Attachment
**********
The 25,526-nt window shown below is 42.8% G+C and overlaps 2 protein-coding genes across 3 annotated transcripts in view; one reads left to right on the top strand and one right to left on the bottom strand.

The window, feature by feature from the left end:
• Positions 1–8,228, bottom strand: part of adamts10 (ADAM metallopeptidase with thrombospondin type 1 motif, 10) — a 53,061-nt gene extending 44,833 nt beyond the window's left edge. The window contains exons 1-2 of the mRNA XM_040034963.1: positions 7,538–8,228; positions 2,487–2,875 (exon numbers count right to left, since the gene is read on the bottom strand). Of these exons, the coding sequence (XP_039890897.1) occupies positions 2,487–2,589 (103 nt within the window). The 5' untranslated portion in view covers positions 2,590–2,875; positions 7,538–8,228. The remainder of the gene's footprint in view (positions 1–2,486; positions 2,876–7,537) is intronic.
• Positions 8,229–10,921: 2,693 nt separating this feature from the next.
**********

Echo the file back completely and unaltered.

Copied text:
The 25,526-nt window shown below is 42.8% G+C and overlaps 2 protein-coding genes across 3 annotated transcripts in view; one reads left to right on the top strand and one right to left on the bottom strand.

The window, feature by feature from the left end:
• Positions 1–8,228, bottom strand: part of adamts10 (ADAM metallopeptidase with thrombospondin type 1 motif, 10) — a 53,061-nt gene extending 44,833 nt beyond the window's left edge. The window contains exons 1-2 of the mRNA XM_040034963.1: positions 7,538–8,228; positions 2,487–2,875 (exon numbers count right to left, since the gene is read on the bottom strand). Of these exons, the coding sequence (XP_039890897.1) occupies positions 2,487–2,589 (103 nt within the window). The 5' untranslated portion in view covers positions 2,590–2,875; positions 7,538–8,228. The remainder of the gene's footprint in view (positions 1–2,486; positions 2,876–7,537) is intronic.
• Positions 8,229–10,921: 2,693 nt separating this feature from the next.